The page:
Wednesday 27 August 2008

Salzburg Festival - the tickets

I cannot emphasize this point strongly enough: Tickets for the Salzburg Festival should be bought at the official Salzburg Ticket office/Salzburg Festival webpage and not at any of the numerous secondary outlets spread out throughout the city of Salzburg for the following reasons: The official ticket office provide both the cheapest (read: sold at the official rate) and most readily available tickets.

Contrary to the Bayreuth Festival, getting tickets for the Salzburg Festival is easy and does not require any queuing, despite what various internet-based touts will try and tell you. You just need to be cool and wait. Tickets will eventually re-appear on the Salzburg Festival website for all the sold-out performances - starting one week to one day before the performance. And even if they do not appear on the website, it pays to ask at the ticket office. They put up signs for available performances every day, but return tickets are normally also available for the performances labelled "sold-out" or not on the list at all.

However, almost all tickets are outrageously expensive in Salzburg ranging from 70-360 Euro. The 360 Euro tickets may always be had. The difficulty is to get the ~70-100 Euro seats, but this is not impossible. Curiously, several people still pay outrageous amounts such as 1000 Euros for tickets for the most popular operas via ebay, which is completely unnecessary.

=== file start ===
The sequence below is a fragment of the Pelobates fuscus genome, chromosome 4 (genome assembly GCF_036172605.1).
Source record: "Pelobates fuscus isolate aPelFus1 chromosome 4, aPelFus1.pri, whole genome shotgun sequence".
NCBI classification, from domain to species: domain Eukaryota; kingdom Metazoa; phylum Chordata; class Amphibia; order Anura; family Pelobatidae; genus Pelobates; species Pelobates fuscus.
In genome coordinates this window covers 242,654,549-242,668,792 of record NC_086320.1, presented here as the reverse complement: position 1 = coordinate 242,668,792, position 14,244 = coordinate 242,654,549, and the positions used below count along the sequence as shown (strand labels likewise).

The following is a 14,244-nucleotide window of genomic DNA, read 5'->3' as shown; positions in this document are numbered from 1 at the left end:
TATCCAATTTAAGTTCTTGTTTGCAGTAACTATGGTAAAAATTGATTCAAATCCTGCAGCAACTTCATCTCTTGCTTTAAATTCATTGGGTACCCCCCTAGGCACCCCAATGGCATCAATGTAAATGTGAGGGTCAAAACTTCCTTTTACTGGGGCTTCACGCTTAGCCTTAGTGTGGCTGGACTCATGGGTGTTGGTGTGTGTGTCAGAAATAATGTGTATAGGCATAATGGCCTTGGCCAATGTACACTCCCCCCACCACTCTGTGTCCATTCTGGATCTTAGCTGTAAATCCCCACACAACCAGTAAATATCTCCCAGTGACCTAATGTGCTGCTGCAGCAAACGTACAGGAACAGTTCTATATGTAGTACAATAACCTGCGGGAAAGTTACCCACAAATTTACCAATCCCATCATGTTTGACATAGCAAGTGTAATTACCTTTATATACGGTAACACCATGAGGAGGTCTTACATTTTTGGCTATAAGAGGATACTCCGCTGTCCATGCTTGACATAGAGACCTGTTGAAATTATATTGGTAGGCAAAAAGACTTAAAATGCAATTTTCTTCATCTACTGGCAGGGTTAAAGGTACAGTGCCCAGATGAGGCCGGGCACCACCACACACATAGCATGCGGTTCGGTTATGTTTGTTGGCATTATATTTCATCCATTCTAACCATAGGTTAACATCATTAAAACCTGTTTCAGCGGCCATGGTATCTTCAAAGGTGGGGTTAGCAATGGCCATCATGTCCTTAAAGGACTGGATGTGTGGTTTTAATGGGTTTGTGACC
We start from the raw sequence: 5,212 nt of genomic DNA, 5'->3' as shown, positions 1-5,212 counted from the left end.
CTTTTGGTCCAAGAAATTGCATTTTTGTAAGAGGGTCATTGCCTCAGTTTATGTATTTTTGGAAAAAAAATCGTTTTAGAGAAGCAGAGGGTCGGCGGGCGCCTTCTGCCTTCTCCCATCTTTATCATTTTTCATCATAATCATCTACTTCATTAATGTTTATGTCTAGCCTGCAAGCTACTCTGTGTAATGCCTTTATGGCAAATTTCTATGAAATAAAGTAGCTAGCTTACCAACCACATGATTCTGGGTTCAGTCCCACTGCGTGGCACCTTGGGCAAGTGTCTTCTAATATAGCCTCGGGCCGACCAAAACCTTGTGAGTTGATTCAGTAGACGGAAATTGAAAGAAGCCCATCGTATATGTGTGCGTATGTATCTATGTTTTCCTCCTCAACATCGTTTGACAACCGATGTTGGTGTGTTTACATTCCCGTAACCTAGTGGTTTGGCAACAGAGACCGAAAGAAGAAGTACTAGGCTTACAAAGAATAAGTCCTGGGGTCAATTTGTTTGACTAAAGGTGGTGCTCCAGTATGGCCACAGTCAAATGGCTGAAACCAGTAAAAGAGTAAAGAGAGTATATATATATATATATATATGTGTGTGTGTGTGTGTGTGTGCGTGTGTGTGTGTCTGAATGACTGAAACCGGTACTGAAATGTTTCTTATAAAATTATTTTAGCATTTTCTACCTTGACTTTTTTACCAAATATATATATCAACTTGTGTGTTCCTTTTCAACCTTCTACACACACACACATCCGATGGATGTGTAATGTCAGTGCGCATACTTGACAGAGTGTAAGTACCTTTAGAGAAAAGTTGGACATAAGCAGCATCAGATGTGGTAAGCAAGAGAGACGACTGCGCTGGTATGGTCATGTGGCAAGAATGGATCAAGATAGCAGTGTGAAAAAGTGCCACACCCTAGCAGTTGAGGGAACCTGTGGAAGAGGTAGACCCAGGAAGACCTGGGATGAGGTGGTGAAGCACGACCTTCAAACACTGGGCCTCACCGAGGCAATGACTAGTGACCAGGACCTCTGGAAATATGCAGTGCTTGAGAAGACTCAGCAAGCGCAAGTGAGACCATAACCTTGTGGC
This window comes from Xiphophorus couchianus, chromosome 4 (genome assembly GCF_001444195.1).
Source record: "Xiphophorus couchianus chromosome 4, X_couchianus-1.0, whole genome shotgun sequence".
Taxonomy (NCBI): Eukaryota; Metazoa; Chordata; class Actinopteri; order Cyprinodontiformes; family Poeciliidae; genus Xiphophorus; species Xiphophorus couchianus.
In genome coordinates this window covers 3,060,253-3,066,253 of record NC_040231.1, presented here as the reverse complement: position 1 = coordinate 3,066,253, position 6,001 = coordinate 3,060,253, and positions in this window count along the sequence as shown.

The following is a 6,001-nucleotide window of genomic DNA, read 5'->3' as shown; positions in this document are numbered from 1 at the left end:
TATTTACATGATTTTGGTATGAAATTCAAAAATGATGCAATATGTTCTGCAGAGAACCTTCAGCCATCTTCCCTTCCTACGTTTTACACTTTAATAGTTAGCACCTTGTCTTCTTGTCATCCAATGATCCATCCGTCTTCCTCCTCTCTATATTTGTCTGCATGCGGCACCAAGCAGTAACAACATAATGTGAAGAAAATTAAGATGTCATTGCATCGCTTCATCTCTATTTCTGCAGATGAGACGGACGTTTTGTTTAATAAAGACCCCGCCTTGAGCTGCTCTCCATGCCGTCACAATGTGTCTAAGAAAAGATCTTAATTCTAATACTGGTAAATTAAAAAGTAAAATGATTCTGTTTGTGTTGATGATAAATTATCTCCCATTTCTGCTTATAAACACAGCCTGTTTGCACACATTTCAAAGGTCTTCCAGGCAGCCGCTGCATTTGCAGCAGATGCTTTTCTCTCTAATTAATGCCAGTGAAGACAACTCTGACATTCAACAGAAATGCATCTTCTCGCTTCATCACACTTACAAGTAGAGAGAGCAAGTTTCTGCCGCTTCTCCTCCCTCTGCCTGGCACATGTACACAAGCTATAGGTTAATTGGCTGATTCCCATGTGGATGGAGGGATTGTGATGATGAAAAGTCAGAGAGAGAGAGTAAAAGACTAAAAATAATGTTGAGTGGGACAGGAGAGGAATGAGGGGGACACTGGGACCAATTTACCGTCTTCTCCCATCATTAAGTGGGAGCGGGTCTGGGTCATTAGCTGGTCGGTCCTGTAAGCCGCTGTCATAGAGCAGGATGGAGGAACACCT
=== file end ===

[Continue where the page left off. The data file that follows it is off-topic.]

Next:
Within the city of Salzburg, several ticket agents may be found, obviously adding a varying commission to the official rate - entirely legal it seems as they operate in the open. Exactly how much above the offical price they charge depends on the show – I saw a Japanese-looking gentleman with a 450 Euro ticket take an originally priced 150 Euro seat at the Riccardo Muti Brahms Requiem, while another agency “only” charged a 50 Euro commission on Otello tickets. Not to mention the 1200 Euro asked for most opera tickets on ebay..

Future Salzburg Festival-goers may be advices to check out the exact venue of their preferred performances in order to decide their ticket-buying strategy: The Grosses Festpielhaus is the major venue with the most seats and thus the highest availability of return tickets, which always appear here. The Haus für Mozart and the Felsenreitschule are the other two operatic venues and are smaller – ie. they sell out faster and returns are harder to get.

At both Felsenreitschule and Haus für Mozart a very limited number of standing tickets are available, but as they are sold together with all other tickets they have disappeared months before the Salzburg Festival. Returns may of course be available but are not worth basing a trip upon.
All my tickets for the this years Salzburg Festival (all the operas minus Romeo and Juliette plus Brahms Requiem) were such last-minute acquisitions.

1 comment:

Anonymous said...

Just wanted to thank you for this post. After reading it I checked the Festspiel website and was able to score a ticket for the "sold out" Cosi fan Tutte premiere. It was more than I have ever spent on a ticket, but I was glad have the chance to see it... even if it was a bit scary/disturbing being at the premiere. Way too sceney for my liking!

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